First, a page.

The second document that the plaintiffs submitted in the partial administrative record that is not included in the administrative record certified by the defendant is a comment letter dated June 9, 2006, which was submitted by the plaintiff's same consultant. While the letter has an acknowledgement of receipt by a CMS employee, the defendants did not include the letter as part of the administrative record for FY 2007.

The FY 2007 Final Rule did not adopt any changes to the rural floor adjustment methodology. R07:1225 (71 Fed. Reg. 47870). It also did not address Giovanis' observations about the rural floor adjustment. Instead, it stated that it used the "same method" to calculate the rural floor budget neutrality adjustment that it used in prior years. 71 Fed. Reg. at 48147. The same method described by CMS referred to the simulation model that had been used from 1998 to 2007. The model was used to determine each year's budget neutrality adjustment to the standardized amount for the effect of the rural floor. The model compared the projected aggregate payments resulting from the next year's wage indexes with the aggregate payments resulting from applying the prior year's wage indexes. In the Final Rule for 2007, CMS described the model as follows:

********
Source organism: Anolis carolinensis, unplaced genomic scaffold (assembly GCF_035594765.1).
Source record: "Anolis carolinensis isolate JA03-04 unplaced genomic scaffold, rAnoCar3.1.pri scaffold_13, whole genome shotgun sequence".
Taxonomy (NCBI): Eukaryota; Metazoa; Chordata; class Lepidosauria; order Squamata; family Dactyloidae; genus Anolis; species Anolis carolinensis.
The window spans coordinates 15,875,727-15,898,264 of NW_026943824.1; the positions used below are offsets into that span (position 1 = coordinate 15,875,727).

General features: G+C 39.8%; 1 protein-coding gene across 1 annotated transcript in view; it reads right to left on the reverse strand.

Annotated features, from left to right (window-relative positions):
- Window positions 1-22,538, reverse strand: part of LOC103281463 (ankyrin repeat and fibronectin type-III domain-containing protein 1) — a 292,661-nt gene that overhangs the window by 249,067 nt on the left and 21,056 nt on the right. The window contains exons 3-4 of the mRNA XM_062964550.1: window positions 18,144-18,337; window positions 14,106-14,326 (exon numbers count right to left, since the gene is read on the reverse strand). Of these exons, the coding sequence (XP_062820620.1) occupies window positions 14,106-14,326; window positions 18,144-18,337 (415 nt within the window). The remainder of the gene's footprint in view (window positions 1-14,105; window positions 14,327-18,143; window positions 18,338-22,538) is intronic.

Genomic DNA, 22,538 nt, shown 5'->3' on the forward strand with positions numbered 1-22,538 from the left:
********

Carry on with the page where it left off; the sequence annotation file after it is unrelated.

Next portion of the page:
[W]e used FY 2005 discharge data to simulate payments and compared aggregate payments using the FY 2006 relative weights and wage indexes to aggregate payments using the FY 2007 relative weights and wage indexes. The same methodology was used for the FY 2006 budget neutrality adjustment. . . . These budget neutrality adjustment factors are applied to the standardized amounts without removing the effects of the FY 2006 budget neutrality adjustments.

71 Fed. Reg. at 48147. Previous years had similar descriptions of the simulation model. See, e.g., 70 Fed. Reg. at 47493; 69 Fed. Reg. at 49275; 68 Fed. Reg. at 45475-76. However, additional data was not provided in the calculation of the budget neutrality adjustments.*fn4

D.Fiscal Year 2008 Rulemaking Process

CMS issued a proposed rule for FY 2008 on May 3, 2007. After the 2007 final rule had been issued, CMS reevaluated the rural floor adjustment methodology and the e-mail exchange which occurred during the FY 2007 period was included in the FY 2008 administrative record. Under the new proposed methodology, CMS would apply the budget neutrality adjustment factor to the wage index rather than to the standardized amount as it had done in the past. R08:109-14.

CMS stated that "the statute supports either an adjustment to the standardized amount or the wage indices because under either methodology, the rural floor would not result in aggregate payments that were greater or less than those that would have been made in the absence of a rural floor." R08:114. However, CMS noted that new adjustment to the "wage index would have slightly different effects from an adjustment to the standardized amount." R08:114. In connection with the change in the calculation of the rural floor adjustment, CMS also proposed a one-time change adjustment to standardize the amount, in effect neutralizing the 2007 rural floor adjustment. R08:161.